Writing Prompts

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142 articles found

Friday Figures: Bio of the obscure

    Write a character bio for an obscure character in your project. When you have given your all to uncover the fascinating, paradoxical qualities of this character, write a scene that  reflects what you discovered.

Published: November 13, 2015

Warm-up Wednesday: Work it out

    Do robust aerobic exercise and sit down to write immediately after. Even if it’s just for 5 minutes. See what comes, and then use the most exciting line or moment you created as a jumping-off point for a scene. (You can write it after you shower!)

Published: November 11, 2015

Tune-in Tuesday: Make it count

  Write three pages of dialogue with two goals in mind: Make every word count, and don’t bore the reader. Now, take one line from one character and give it to the other character. Use that line as a starting point for a new scene.

Published: November 10, 2015

Motivation Monday: First lines

Coming up with a first line can be one of the biggest challenges of writing. Use one, or all, of these first lines: • Charlene leaned closer to the stranger and asked him to repeat what he said. • I had been following the man with the tartan umbrella for more than an hour when …

Published: November 9, 2015

Structure Sunday: Kill your adverbs

In his memoir On Writing, Stephen King warns, “The road to hell is paved with adverbs.” Print the first five pages of your work in progress and cross out every adjective and adverb. Do the sentences still convey the right meaning? How can you add nouns and verbs to do the heavy lifting?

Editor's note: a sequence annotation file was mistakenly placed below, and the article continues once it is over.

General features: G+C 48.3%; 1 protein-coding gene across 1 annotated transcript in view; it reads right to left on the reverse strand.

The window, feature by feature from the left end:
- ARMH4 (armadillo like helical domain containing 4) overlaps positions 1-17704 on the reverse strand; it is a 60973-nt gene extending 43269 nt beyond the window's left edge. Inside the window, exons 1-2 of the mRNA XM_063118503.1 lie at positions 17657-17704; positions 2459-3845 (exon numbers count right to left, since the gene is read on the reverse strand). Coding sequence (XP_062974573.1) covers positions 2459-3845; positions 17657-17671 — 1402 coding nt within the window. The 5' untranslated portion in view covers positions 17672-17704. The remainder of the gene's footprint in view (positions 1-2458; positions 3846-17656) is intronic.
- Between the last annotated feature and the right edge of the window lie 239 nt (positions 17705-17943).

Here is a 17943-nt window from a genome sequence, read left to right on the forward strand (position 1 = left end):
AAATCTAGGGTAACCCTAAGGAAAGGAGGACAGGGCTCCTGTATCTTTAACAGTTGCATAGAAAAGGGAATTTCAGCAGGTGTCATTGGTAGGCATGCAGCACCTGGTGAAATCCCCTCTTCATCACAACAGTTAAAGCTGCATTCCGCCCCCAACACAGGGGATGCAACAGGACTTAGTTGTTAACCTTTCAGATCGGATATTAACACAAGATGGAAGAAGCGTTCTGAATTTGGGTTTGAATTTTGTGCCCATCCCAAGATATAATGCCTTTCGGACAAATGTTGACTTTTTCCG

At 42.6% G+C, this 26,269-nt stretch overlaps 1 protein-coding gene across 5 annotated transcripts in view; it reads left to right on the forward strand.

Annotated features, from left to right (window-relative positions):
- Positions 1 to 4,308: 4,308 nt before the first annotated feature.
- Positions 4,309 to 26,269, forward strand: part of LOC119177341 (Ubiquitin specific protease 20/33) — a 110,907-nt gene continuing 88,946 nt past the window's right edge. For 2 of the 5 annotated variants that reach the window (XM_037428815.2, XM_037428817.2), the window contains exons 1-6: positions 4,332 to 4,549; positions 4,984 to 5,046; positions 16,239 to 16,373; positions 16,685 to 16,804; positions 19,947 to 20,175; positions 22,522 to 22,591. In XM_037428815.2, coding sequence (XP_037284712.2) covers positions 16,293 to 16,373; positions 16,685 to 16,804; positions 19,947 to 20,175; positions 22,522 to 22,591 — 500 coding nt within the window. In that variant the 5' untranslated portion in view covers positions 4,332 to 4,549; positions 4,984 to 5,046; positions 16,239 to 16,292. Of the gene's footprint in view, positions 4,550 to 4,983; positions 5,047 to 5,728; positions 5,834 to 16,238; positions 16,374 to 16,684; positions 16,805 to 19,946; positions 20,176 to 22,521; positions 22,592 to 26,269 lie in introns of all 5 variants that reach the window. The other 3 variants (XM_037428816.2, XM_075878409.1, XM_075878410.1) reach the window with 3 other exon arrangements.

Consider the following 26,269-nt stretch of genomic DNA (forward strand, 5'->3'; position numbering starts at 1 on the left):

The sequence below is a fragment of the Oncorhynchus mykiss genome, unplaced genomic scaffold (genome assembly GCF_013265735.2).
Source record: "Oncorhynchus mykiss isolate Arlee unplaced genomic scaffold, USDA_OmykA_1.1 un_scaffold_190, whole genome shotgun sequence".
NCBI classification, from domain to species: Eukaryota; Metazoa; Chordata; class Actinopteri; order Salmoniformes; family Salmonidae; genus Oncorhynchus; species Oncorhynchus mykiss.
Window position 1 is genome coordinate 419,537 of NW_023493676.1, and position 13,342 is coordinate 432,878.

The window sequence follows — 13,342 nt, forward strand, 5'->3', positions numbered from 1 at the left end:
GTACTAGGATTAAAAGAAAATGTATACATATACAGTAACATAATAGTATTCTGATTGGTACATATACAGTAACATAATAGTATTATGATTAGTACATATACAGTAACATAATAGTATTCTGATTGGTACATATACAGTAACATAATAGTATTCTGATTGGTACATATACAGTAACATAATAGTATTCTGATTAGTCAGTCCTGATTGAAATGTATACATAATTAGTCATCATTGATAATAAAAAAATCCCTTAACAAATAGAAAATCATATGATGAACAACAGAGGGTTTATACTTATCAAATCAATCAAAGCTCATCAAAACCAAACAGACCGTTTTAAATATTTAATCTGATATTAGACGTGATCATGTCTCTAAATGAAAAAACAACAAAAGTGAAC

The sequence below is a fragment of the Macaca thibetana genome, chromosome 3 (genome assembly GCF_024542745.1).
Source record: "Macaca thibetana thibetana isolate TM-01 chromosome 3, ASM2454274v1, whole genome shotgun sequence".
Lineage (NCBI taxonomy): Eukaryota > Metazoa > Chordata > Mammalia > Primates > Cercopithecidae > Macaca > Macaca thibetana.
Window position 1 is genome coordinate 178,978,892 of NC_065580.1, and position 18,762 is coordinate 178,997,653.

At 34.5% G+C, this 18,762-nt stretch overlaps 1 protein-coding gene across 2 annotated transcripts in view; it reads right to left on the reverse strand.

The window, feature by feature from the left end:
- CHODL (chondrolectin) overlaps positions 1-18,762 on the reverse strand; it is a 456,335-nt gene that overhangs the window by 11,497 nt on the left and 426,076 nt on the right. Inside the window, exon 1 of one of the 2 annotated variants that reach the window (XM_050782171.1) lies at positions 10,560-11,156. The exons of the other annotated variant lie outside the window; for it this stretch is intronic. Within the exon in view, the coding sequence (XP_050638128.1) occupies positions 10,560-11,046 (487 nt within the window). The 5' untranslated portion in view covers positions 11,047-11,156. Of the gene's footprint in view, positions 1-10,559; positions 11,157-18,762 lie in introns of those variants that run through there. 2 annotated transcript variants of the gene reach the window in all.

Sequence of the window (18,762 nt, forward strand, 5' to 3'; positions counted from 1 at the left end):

Published: November 8, 2015

Sensational Saturday: Change of emotion

In a paragraph or two, describe an event from your character’s point of view, perhaps a dinner with a friend, a walk in the park or a neighborhood-watch meeting. Write about the event again from a new emotional point of view—anger, delight, hope, detachment or despair.

Published: November 7, 2015

Friday Figures: Your character’s former self

      Imagine your protagonist looking at childhood pictures of your antagonist. What details stand out that make your protagonist truly empathize with the other? Do the same exercise reversing the characters.

Published: November 6, 2015

Warm-up Wednesday: Take 10

      Write quickly without pausing for 10 minutes. Then write for 10 minutes as slowly as you can. Compare exercises to find the strengths of each approach. Write a new scene inspired by that discovery.

Published: November 4, 2015

Tune-in Tuesday: Listen up

    Grab a snippet of overheard conversation from a coffee shop, library or bus. Use it to start a dialogue between two of your characters.

Published: November 3, 2015